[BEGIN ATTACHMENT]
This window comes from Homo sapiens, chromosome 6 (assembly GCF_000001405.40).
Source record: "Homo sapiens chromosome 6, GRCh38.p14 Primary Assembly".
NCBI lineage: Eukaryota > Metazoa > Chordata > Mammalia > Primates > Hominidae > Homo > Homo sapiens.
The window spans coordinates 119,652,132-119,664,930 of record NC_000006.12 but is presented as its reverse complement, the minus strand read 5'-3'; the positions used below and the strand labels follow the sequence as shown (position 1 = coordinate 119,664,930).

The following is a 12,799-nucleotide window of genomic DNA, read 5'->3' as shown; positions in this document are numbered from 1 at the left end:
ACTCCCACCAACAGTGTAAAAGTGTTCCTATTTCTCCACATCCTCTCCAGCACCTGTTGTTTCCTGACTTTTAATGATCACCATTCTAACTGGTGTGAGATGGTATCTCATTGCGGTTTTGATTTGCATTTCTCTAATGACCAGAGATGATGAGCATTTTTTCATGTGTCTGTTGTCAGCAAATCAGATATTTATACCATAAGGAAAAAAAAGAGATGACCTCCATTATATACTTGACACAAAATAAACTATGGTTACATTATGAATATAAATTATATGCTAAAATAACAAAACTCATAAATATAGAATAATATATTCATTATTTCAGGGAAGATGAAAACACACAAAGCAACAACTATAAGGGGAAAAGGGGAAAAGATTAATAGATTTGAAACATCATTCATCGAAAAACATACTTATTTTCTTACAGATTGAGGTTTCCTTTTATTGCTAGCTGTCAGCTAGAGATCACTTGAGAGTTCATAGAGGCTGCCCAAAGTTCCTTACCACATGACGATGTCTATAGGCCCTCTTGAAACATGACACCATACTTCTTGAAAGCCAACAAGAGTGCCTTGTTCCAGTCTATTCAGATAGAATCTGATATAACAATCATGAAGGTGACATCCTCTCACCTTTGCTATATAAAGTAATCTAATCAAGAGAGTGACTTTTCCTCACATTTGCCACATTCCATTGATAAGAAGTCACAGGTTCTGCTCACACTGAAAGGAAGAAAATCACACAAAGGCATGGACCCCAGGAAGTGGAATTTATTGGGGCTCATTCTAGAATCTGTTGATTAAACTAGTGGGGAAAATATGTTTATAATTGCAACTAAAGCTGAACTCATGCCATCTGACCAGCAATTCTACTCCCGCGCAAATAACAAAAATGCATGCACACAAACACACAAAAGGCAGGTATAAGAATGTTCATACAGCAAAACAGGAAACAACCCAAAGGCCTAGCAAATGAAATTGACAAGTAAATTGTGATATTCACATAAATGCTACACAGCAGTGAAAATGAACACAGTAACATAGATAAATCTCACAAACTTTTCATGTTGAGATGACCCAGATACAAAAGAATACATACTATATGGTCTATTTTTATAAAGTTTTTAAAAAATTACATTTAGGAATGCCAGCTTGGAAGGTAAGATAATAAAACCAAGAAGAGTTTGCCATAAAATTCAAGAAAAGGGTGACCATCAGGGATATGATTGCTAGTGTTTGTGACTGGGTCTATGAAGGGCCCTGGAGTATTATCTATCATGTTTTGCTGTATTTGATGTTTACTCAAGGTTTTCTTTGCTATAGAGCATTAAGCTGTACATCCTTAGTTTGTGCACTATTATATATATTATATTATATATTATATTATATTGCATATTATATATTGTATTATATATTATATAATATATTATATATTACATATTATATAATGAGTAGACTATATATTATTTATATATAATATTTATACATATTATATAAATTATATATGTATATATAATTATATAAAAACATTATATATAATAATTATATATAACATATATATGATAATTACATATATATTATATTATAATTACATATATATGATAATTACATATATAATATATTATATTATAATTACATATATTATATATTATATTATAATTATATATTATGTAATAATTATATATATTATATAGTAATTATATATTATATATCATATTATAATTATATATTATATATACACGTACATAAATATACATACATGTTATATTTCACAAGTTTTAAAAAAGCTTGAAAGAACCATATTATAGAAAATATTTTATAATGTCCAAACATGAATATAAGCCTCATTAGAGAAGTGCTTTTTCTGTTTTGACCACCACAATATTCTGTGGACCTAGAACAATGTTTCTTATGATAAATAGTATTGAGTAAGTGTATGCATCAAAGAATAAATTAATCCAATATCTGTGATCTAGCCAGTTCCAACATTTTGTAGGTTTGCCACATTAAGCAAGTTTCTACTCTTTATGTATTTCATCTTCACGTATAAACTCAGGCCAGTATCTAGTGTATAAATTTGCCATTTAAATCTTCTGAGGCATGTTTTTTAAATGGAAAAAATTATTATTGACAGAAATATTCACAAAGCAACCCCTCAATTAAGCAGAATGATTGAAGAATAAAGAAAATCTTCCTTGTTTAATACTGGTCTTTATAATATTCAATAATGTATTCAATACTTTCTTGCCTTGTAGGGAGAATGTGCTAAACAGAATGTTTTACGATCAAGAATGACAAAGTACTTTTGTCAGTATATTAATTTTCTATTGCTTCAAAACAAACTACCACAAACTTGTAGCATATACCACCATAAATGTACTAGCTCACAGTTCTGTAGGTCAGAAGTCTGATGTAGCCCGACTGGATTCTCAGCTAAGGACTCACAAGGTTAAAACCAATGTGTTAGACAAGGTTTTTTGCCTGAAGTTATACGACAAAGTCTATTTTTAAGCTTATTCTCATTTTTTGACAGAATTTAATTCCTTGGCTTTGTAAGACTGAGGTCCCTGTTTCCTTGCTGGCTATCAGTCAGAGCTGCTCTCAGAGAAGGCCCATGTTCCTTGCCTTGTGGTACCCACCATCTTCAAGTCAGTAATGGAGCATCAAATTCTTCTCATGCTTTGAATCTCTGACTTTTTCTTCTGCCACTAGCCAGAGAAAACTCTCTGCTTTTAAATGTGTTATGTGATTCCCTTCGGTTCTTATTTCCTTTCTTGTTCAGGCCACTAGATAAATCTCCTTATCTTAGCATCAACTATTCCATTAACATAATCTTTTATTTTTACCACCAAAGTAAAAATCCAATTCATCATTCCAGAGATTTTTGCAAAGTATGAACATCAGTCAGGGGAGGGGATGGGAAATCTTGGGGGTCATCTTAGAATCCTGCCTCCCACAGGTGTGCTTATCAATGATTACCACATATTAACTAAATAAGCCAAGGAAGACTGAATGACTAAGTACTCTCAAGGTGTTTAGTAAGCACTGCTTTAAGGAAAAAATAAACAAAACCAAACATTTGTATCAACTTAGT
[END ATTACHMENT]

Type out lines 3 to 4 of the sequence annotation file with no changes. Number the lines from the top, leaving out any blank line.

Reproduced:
NCBI lineage: Eukaryota > Metazoa > Chordata > Mammalia > Primates > Hominidae > Homo > Homo sapiens.
The window spans coordinates 119,652,132-119,664,930 of record NC_000006.12 but is presented as its reverse complement, the minus strand read 5'-3'; the positions used below and the strand labels follow the sequence as shown (position 1 = coordinate 119,664,930).